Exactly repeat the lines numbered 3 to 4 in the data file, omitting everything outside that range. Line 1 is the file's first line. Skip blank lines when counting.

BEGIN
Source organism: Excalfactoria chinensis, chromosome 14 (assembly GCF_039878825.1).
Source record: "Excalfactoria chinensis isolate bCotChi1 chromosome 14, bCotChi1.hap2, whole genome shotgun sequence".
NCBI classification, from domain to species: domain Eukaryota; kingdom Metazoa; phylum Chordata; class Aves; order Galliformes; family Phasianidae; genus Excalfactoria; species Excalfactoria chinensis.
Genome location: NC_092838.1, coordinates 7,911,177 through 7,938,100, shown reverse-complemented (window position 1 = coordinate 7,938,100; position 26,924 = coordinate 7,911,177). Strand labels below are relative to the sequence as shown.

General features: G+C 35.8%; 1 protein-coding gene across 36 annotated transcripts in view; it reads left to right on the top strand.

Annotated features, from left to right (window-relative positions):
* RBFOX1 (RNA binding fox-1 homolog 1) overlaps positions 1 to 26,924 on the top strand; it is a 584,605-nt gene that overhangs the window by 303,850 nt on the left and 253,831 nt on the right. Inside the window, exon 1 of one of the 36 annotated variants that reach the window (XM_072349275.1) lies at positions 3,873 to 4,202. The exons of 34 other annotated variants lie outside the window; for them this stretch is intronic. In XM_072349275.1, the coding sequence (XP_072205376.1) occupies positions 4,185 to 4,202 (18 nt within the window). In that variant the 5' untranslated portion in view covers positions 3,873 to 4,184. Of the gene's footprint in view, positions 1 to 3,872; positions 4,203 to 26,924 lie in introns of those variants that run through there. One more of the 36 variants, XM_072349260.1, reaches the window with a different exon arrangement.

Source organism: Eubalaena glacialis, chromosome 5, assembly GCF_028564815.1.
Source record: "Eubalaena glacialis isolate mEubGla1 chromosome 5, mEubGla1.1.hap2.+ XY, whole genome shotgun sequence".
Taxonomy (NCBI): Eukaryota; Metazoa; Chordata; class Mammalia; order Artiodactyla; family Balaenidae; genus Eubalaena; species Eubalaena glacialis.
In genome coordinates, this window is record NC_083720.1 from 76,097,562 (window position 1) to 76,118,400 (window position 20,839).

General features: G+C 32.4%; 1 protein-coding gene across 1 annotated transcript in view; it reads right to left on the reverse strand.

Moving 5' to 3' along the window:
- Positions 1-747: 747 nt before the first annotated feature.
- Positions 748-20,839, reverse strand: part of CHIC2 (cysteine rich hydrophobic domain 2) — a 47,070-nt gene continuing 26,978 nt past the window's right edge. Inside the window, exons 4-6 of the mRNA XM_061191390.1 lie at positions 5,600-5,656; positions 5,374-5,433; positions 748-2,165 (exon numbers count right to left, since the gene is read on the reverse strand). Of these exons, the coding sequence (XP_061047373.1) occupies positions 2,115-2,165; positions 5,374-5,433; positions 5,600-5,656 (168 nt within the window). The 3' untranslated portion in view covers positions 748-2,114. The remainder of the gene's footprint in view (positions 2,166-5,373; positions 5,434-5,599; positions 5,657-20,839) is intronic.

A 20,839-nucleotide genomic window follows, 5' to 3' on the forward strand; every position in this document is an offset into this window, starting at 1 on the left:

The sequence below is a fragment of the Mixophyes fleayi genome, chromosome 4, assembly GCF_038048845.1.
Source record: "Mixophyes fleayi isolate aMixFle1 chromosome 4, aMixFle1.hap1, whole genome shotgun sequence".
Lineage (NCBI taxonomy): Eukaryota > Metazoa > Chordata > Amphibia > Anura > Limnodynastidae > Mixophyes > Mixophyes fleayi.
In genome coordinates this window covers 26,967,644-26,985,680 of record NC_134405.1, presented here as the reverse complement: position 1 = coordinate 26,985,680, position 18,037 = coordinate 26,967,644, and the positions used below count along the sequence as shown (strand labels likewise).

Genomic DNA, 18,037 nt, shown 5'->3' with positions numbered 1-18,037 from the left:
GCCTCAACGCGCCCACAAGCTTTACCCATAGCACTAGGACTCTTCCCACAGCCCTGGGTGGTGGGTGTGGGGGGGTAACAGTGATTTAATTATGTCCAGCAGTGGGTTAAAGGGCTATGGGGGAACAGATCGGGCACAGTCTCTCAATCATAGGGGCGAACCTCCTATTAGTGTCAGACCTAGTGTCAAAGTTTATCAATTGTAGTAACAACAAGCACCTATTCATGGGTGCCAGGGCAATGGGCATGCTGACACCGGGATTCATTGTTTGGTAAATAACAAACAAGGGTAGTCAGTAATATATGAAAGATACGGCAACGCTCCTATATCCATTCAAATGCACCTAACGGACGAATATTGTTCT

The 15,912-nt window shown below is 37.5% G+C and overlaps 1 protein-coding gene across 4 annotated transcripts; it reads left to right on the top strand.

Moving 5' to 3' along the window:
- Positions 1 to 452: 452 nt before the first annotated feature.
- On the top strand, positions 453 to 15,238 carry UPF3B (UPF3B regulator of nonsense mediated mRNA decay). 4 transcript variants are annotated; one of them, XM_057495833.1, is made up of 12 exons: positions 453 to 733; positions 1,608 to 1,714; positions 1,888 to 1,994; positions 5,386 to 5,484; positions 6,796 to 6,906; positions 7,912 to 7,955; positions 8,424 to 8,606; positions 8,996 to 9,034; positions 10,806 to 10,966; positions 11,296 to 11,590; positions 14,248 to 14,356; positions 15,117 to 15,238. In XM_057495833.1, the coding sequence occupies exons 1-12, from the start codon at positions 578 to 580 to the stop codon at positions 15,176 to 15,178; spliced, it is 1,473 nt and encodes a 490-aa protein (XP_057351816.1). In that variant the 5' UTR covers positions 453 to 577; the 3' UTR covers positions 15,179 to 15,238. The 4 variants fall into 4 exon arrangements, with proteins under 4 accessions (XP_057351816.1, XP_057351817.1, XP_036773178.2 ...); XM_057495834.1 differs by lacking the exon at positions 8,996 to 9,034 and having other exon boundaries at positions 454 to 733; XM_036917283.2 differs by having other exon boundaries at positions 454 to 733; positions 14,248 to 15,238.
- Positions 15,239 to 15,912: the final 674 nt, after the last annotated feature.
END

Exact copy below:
NCBI classification, from domain to species: domain Eukaryota; kingdom Metazoa; phylum Chordata; class Aves; order Galliformes; family Phasianidae; genus Excalfactoria; species Excalfactoria chinensis.
Genome location: NC_092838.1, coordinates 7,911,177 through 7,938,100, shown reverse-complemented (window position 1 = coordinate 7,938,100; position 26,924 = coordinate 7,911,177). Strand labels below are relative to the sequence as shown.